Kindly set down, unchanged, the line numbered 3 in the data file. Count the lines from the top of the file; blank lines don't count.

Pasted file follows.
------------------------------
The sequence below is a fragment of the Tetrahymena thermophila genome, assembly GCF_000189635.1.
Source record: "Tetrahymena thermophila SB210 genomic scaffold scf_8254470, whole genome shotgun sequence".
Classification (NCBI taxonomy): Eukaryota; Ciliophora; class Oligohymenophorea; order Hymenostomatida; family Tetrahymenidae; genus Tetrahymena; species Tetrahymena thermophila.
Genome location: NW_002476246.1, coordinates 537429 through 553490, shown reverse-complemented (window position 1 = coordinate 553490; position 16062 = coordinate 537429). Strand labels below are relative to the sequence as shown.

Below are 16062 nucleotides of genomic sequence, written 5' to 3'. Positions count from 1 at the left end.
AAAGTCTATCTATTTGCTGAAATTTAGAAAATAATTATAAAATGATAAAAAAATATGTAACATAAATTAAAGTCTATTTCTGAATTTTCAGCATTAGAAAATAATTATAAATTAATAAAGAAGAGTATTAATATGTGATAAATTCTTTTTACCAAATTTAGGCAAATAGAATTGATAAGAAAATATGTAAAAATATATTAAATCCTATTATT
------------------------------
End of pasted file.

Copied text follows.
Classification (NCBI taxonomy): Eukaryota; Ciliophora; class Oligohymenophorea; order Hymenostomatida; family Tetrahymenidae; genus Tetrahymena; species Tetrahymena thermophila.